Monday, April 29, 2013


That stands for Post-Traumatic Detour Disorder, but I kid. The route of this year's De Tour de Connecticut was the same pleasant route as years' past (mostly) and the weather was beautiful, but the pace was bordering on traumatic at times. And since I don't ever want to consult a cue sheet, I hung with the lead group all the way until we rejoined the Air Line Trail in Goodwin State Forest. I probably would have hung longer (despite my growing opposition to the pace), but I got a stick in my wheel and didn't have the fortitude to sprint back up to the group. I rode the airline trail back into Willimantic in solitary and found about half of the lead group at the spring. We also picked up two riders and I couldn't figure out how they got to the Spring before me, because they never passed me. Shortcut.

We got some quasi-substantial food in Willimantic center, Lance smoked a cigarette and we were off once again. We rode the new section of the Airline Trail that a farmer had tried to appropriate by adverse possession for several years (can't acquire property from the state by adverse possession (public policy reasons) & the state can't acquire property by adverse possession either (that's a taking under the 5th Amendment)). The false flat into East Hampton never gets any easier.

We stopped at the library to fill water bottles, pee and wash faces. I was eating WAY better this year and finally conquered Champion Hill without blowing up. I was surprised to discovered that it's not actually that steep of hill when you still have some energy in your body. I parted ways in the Meshomasic and rode home.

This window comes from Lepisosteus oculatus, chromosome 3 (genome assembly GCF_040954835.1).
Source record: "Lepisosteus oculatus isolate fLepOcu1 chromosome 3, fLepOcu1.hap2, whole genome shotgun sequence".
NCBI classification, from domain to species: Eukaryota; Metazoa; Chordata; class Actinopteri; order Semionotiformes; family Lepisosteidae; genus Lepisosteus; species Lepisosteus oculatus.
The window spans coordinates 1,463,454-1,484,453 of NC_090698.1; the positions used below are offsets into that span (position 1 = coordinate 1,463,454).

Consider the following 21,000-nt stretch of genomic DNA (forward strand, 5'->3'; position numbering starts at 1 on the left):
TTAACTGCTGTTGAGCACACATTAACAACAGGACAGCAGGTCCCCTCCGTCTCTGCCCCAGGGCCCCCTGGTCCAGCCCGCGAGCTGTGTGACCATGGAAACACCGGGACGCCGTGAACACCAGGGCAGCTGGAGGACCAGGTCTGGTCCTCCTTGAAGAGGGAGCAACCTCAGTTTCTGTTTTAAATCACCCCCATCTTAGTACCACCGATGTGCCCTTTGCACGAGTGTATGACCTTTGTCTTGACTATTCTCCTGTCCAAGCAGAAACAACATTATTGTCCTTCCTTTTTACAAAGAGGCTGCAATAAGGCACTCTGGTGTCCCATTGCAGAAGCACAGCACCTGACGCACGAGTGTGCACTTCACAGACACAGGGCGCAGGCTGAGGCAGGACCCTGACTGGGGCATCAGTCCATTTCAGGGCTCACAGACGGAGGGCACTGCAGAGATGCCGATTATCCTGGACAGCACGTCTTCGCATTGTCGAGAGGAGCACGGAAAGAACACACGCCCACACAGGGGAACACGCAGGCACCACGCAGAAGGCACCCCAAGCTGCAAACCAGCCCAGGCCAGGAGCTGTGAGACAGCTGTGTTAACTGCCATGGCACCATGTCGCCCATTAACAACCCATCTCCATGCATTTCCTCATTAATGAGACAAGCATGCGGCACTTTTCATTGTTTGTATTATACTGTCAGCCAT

I'm not sure who ended up finishing with Salem, but they must have beat last year's time by like a half an hour. According to Strava, even my laughing group (after my leaving) finished in under 9 hours. It took me about 10 hours because I rode out to the start.

Then, I showered and drove to New York to go run as one on Sunday.


Tony C said...

I too bailed for Hartford post Mesh. Was a splendid day and route, although the lead group pace did damp my spirits a bit. Rode solo for the rest of the ride after taking leave of the group at the Airline Trail.

I'm going to lobby for an expedition pace 2nd group from the start next year. That way I can ride, and chat - with less wheezing.

Now it's time to sleep off this chest cold that decided the Detour was an opportune excuse to start a hostile takeover.

Salem said...

The expedition pace group has always existed; you just never looked around to find out. That's the whole point of a cued ride over a led ride: everyone gets to ride their own pace unless testosterone gets in the way. Then again, that seems to get in the way of a lot of stuff.

Brendan said...

It's funny.

After we ate, we rode a pretty good pace line through the rest of the Airline Trail.

You need more pictures of leather bags and wool on the detour blog to get the randoneurs to show up.

Tony C said...

Yeah. The discomfort followed by solo hours was self imposed. Now that I've ridden the route a couple of times, I'll be less concerned with getting totally F-ing lost, or spending an inordinate amount of time trying to decide if I'm on the right most worn path.

Nearly killed off all my testosterone decision making, but there are still some vestiges.